Impact of socioeconomic deprivation on endometrial cancer survival in the North West of England: a prospective database analysis

Kelechi Njoku, Chloe Barr, Leo Hotchkies, Nomondary Quille, Louise Wan, Emma Crosbie

Research output: Contribution to journalArticlepeer-review

Abstract

Objective: To assess the impact of socio-economic deprivation on endometrial cancer survival. Design: Single-centre prospective database study. Setting: North West England. Population: Women with endometrial cancer treated between 2010 and 2015. Methods: Areal-level socio-economic status, using the English indices of multiple deprivation from residential postcodes, was analysed in relation to survival using Kaplan–Meier estimation and multivariable Cox regression. Main outcome measures: Overall survival, cancer-specific survival and patterns and rates of recurrence. Results: A total of 539 women, with a median age of 66 years (interquartile range, IQR 56–73 years) and a body mass index (BMI) of 32 kg/m 2 (IQR 26–39 kg/m 2), were included in the analysis. Women in the most deprived social group were younger (median 64 years, IQR 55–72 years) and more obese (median 34 kg/m 2, IQR 28–42 kg/m 2) than women in the least deprived group (median age 68 years, IQR 60–74 years; BMI 29 kg/m 2, IQR 25–36 kg/m 2; P = 0.002 and <0.001, respectively). There were no differences in endometrial cancer type, stage or grade between social groups. There was no difference in recurrence rates, however, women in the middle and most deprived social groups were more likely to present with distant/metastatic recurrence (80.6 and 79.2%, respectively) than women in the least deprived group (43.5%, P < 0.001). Women in the middle and most deprived groups had a two-fold (adjusted hazard ratio, HR = 2.00, 95% CI 1.07–3.73, P = 0.030) and 53% (adjusted HR = 1.53, 95% CI 0.77–3.04, P = 0.221) increase in cancer-specific mortality compared with women in the least deprived group. There were no differences in overall survival. Conclusions: We found that socio-economically deprived women with endometrial cancer were more likely to develop fatal recurrence. Larger studies are needed to confirm these findings and to identify modifiable contributing factors. Tweetable abstract: Socio-economic deprivation is linked to an increased risk of death from endometrial cancer in the North West of England.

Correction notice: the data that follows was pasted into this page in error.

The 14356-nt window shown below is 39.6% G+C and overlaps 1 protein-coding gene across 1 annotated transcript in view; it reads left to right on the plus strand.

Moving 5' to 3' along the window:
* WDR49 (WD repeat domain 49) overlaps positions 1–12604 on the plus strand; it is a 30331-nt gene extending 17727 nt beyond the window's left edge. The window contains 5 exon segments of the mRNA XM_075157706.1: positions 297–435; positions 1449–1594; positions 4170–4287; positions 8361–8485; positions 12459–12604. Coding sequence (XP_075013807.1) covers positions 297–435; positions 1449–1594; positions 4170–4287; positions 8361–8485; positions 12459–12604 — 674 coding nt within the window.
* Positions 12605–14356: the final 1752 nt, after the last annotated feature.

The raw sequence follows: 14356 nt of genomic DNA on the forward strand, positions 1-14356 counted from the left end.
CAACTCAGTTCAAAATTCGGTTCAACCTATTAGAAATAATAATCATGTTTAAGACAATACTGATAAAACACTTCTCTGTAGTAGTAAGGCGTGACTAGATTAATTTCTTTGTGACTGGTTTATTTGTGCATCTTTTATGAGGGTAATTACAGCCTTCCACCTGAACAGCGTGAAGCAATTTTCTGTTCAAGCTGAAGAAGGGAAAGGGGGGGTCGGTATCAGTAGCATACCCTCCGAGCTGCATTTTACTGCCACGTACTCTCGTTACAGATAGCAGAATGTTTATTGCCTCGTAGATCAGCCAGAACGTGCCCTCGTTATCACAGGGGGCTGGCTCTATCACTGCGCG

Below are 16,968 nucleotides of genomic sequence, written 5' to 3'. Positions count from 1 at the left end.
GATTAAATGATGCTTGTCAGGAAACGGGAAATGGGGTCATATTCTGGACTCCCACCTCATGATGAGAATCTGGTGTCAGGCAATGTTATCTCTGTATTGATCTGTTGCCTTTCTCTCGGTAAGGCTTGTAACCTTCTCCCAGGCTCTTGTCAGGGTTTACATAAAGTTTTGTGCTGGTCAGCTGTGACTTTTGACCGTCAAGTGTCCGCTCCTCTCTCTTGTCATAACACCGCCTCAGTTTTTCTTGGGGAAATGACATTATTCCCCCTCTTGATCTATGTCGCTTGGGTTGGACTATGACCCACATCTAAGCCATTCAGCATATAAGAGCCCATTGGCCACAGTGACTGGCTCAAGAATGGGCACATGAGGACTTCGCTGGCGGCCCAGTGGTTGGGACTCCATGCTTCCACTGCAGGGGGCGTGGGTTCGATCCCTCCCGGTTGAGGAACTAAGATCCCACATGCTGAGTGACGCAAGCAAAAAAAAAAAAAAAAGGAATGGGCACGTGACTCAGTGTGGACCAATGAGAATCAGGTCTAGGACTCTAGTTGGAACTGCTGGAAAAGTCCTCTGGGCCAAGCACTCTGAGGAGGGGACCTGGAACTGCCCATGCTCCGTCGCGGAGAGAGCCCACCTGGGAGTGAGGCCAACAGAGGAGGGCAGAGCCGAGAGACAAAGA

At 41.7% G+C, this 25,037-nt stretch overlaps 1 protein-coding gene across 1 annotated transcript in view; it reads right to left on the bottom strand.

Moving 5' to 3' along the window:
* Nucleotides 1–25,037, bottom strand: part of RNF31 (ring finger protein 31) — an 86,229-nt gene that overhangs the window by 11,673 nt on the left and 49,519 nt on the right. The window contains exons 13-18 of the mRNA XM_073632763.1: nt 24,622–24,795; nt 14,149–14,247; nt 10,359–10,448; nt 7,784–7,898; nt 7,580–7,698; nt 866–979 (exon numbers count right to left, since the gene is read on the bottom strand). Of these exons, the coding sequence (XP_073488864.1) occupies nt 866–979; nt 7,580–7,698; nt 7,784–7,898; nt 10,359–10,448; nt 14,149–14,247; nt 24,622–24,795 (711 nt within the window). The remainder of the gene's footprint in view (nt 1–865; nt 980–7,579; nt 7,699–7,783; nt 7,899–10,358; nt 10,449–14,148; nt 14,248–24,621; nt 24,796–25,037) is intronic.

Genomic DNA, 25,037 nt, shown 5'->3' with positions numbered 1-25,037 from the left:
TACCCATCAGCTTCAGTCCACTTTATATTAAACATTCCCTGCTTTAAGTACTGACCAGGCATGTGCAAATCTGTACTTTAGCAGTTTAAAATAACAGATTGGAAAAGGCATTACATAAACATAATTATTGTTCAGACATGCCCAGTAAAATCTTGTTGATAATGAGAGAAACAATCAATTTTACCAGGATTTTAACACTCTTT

Original languageEnglish
Pages (from-to)1215-1224
Number of pages10
JournalBJOG
Volume128
Issue number7
Early online date8 Dec 2020
DOIs
Publication statusPublished - 21 Jan 2021

Keywords

  • Aged
  • Databases, Factual
  • Diabetes Mellitus/epidemiology
  • Endometrial Neoplasms/mortality
  • England/epidemiology
  • Female
  • Health Status Disparities
  • Humans
  • Middle Aged
  • Neoplasm Metastasis
  • Neoplasm Recurrence, Local/mortality
  • Obesity/epidemiology
  • Prospective Studies
  • Social Class
  • Socioeconomic Factors

Research Beacons, Institutes and Platforms

  • Manchester Cancer Research Centre

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